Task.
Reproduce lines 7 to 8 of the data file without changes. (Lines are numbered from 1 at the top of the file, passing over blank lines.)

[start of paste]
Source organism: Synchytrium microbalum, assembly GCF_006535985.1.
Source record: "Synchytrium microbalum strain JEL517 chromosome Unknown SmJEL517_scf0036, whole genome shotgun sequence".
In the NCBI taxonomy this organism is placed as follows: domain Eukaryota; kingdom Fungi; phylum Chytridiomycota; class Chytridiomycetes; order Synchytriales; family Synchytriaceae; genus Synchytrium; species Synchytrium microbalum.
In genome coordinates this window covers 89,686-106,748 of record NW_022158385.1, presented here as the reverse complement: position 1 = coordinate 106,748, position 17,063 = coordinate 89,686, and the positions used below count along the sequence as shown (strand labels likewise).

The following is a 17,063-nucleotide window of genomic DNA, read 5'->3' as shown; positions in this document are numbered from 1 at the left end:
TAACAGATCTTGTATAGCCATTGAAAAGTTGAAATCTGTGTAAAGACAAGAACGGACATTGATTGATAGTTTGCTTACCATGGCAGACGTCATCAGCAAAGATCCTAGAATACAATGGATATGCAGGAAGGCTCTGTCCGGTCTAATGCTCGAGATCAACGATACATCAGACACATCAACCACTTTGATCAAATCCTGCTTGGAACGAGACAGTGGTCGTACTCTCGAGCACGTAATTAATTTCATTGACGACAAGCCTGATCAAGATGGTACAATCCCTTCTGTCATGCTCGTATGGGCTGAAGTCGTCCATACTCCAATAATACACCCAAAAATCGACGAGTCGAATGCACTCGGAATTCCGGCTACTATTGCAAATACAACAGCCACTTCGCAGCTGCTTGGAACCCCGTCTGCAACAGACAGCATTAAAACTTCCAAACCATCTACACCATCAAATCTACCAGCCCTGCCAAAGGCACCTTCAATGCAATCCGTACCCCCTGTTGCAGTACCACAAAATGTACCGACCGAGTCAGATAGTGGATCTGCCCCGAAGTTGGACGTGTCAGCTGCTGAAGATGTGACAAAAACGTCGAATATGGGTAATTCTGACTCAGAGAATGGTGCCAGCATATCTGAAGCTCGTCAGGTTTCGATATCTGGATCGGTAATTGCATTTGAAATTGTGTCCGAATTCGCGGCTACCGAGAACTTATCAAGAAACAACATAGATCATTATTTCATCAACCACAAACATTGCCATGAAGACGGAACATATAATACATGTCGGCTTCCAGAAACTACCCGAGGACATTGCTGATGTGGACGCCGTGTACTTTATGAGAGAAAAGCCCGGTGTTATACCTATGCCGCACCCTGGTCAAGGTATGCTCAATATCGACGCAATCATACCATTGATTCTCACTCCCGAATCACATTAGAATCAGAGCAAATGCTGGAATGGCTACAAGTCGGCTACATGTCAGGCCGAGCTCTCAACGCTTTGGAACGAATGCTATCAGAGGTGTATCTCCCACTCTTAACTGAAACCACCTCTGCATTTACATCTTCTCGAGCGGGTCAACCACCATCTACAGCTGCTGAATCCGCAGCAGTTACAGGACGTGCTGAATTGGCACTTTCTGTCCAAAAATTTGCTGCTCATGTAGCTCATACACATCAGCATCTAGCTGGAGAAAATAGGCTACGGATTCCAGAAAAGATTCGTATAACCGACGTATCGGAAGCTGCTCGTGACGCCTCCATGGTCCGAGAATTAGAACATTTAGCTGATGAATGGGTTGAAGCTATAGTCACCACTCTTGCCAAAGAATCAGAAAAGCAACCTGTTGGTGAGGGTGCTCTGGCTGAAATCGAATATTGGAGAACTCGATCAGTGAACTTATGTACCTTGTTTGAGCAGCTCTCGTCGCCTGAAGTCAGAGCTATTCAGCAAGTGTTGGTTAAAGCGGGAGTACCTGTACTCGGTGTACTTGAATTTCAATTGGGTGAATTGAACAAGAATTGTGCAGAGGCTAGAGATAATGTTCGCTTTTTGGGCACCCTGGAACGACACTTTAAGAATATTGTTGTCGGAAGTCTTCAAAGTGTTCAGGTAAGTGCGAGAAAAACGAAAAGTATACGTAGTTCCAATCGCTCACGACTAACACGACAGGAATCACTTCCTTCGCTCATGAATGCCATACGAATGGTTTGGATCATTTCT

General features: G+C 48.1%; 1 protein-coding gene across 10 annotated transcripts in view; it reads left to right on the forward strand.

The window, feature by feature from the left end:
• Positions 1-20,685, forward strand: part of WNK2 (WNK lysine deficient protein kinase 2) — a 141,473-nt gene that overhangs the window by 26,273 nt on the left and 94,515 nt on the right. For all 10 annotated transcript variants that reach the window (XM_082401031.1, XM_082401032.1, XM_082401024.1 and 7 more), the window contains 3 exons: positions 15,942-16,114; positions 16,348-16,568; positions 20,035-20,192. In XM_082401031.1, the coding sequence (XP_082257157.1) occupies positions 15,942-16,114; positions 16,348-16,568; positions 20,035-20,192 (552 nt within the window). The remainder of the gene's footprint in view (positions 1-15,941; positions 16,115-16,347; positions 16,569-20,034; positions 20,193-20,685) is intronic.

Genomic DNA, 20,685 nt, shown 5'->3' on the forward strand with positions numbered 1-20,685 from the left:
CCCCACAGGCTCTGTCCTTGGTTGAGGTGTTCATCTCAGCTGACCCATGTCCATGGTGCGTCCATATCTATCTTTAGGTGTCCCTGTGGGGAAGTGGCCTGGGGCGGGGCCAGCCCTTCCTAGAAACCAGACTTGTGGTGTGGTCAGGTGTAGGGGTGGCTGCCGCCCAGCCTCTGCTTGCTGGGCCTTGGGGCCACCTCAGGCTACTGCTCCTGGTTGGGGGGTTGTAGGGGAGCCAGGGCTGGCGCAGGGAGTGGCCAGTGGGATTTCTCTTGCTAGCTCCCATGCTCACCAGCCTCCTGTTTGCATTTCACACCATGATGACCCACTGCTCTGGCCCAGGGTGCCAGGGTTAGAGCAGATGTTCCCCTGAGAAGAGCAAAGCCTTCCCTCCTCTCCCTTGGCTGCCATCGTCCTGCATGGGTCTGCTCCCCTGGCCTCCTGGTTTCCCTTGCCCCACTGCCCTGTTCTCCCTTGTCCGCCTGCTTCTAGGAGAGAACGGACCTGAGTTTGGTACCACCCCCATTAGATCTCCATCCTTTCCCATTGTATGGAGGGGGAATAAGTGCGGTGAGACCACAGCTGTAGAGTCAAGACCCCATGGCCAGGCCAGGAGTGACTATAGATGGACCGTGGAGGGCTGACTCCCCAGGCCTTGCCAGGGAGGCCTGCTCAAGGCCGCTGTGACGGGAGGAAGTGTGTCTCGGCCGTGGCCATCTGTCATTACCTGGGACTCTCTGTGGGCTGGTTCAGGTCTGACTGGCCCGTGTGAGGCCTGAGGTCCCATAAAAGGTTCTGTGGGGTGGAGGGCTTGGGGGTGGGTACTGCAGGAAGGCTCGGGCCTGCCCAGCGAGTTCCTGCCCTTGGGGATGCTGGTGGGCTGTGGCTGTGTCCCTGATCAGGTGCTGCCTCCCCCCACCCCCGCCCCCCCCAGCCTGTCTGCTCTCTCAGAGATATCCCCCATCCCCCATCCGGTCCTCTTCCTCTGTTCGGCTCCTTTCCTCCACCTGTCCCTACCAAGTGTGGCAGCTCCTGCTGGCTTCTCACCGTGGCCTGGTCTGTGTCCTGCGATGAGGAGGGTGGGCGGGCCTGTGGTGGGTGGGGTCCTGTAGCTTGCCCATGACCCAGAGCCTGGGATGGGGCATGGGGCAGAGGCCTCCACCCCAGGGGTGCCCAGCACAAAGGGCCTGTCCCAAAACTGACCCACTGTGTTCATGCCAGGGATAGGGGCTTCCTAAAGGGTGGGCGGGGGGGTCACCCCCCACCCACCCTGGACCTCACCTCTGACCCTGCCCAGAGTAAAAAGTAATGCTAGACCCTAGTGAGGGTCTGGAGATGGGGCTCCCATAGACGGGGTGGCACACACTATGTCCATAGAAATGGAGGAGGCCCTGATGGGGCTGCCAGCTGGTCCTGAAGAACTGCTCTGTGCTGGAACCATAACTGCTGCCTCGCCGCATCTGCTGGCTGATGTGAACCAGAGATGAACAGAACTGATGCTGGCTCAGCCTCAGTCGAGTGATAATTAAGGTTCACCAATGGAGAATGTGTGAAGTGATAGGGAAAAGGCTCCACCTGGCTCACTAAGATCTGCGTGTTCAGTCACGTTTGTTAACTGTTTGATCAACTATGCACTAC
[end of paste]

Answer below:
General features: G+C 48.1%; 1 protein-coding gene across 10 annotated transcripts in view; it reads left to right on the forward strand.

The window, feature by feature from the left end: